Changing Recruiting Process is Like Mixing Oil and Water

It’s no secret that people naturally don’t like change. We like doing things that we are used to and comfortable with, even if we know there’s likely a better way. Actually, there’s always a better way because we are constantly searching for that better way. Within HR, the biggest changes we have been faced is with adopting technology. Software can be integrated and leveraged within every single functional area within the employee lifecycle. If you think otherwise you’re out of touch. What I have noticed during the past couple of years is the interesting connection between change and recruiting. There is just something about the art of recruiting that is different.

That “something” is…

For the most part we have been employing the same fundamental recruiting process for the past several decades. Forget about technology for a second. I am talking about fundamental recruiting. Here it goes. Step 1: organization tells the public they are hiring, whether it be through a newspaper ad, online job board, careers site or the plethora of modern posting techniques. Step 2: interested candidates apply. Step 3: organization screens resumes/applications. Step 4: organization conducts interviews. Step 5: organization picks a winner and makes an offer. Step 6: negotiation between successful candidate and organization may take place. Step 7: successful candidate starts job.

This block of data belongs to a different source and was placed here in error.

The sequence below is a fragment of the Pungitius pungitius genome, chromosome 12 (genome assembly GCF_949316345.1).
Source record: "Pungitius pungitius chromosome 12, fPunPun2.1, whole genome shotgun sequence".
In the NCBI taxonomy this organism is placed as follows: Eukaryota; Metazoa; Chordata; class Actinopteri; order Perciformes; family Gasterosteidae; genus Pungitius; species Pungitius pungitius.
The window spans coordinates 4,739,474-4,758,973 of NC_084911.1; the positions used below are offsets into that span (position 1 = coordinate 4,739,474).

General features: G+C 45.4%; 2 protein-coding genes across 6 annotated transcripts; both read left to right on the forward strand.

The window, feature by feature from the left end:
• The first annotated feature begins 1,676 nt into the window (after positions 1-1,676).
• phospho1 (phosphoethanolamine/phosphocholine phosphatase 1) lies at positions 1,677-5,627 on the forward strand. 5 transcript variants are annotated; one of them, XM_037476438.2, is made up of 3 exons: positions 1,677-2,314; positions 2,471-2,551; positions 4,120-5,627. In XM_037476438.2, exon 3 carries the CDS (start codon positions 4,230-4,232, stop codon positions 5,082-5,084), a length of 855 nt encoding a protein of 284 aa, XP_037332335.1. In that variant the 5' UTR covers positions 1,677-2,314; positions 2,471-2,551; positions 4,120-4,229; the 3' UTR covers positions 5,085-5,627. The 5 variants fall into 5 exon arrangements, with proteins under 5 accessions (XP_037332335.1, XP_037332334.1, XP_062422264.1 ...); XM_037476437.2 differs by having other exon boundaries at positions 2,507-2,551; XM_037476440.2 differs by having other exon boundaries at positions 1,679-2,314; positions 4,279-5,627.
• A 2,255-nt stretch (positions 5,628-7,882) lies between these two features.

So what would happen if we change this process? What if we got rid of resumes? What if we changed how we screen applications? What if we started using psychometric assessment? What if we did group interviews? What if… what if… we can think of a million things that we could change. For all you HR Practitioners and Recruiters out there, have you attempted to change the fundamental process of recruiting in your organization before? What happened?

Here’s My Take

My experience has been that people don’t take recruitment process change very well. It’s almost like the traditional recruitment process is part of their DNA, being unable to wrap their heads around why change is required. Even though the data is crystal clear as to where the gaps and problems lie. Again, it’s not the technology that is the problem. While theoretically, a proposed change may make sense, practically it just doesn’t jive. They literally hang on for dear life.

It’s an interesting phenomenon to say the least. While technology adoption still lags behind other industries like Marketing, it’s not the technology that is the problem. The solution? Go find those old dusty binders on change management, and re-learn how fundamental people change management happens. It’ll take time, like any other change, but be patient with this one. People will need to unlearn and re-learn. Easy? Absolutely not. Achieveable? Absolutely.

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